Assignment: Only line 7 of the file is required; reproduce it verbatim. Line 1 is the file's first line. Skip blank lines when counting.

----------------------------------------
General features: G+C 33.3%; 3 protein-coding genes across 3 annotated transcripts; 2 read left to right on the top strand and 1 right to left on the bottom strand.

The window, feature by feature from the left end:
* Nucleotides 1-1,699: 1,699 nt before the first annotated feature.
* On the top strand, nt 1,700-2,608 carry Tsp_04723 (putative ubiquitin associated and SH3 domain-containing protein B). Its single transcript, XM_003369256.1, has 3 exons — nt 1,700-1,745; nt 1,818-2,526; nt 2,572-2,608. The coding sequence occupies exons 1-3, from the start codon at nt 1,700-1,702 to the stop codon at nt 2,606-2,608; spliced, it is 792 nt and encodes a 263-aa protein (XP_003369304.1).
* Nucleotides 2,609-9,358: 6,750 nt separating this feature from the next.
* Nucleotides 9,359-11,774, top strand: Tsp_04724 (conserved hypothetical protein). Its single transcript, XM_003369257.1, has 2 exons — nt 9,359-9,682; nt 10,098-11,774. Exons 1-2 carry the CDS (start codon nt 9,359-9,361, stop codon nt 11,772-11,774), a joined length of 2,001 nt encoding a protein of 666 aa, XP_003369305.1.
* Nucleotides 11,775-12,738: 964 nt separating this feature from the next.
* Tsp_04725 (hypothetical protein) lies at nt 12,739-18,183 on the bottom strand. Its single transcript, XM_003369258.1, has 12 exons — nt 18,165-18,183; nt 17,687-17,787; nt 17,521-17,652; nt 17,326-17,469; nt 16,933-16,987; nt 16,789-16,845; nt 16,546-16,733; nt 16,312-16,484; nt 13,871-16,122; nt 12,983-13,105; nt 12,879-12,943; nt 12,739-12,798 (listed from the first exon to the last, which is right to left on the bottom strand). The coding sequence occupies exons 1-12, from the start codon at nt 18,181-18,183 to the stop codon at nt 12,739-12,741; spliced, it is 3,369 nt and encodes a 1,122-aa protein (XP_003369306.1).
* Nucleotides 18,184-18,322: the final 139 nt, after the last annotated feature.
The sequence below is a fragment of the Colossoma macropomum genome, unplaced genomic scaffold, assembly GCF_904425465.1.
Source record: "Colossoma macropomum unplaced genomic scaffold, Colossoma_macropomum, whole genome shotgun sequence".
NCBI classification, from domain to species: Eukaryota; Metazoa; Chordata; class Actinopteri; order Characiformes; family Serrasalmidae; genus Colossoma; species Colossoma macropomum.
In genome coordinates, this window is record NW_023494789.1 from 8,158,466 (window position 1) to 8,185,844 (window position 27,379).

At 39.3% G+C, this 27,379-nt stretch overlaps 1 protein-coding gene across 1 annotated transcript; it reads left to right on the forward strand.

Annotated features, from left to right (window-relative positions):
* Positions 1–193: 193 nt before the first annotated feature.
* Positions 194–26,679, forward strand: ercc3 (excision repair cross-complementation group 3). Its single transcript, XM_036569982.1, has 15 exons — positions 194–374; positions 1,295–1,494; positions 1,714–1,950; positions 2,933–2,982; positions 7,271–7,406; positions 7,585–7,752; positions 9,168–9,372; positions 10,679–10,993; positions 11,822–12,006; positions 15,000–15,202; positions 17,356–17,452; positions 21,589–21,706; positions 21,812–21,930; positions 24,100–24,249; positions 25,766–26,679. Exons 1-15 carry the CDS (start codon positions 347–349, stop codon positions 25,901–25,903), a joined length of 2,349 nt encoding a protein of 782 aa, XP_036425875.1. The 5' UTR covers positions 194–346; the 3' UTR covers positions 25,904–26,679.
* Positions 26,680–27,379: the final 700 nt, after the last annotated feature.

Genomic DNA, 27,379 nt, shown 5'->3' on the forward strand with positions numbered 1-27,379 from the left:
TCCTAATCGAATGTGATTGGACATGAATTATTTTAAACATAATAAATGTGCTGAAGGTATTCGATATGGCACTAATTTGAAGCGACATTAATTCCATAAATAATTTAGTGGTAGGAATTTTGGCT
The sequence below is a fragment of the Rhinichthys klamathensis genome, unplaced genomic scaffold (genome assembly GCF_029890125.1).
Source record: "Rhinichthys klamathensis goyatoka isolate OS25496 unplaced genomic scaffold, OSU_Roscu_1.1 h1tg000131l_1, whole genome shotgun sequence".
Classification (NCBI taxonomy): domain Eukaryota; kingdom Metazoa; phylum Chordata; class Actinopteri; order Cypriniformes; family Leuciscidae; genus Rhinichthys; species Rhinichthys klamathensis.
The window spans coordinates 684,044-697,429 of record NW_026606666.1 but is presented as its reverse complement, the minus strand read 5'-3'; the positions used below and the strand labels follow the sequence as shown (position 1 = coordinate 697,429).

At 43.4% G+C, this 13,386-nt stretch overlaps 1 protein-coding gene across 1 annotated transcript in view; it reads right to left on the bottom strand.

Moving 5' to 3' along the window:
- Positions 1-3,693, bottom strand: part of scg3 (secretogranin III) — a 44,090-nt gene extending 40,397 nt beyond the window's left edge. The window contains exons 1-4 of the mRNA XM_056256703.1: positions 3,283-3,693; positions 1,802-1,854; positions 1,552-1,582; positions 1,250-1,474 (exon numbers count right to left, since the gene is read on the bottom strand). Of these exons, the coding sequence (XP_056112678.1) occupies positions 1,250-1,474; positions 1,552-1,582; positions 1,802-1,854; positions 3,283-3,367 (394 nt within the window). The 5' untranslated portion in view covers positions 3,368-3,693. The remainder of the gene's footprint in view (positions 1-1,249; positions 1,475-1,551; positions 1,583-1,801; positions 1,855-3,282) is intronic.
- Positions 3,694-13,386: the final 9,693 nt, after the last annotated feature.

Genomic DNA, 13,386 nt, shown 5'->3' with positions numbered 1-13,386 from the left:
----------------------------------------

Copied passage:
* Nucleotides 11,775-12,738: 964 nt separating this feature from the next.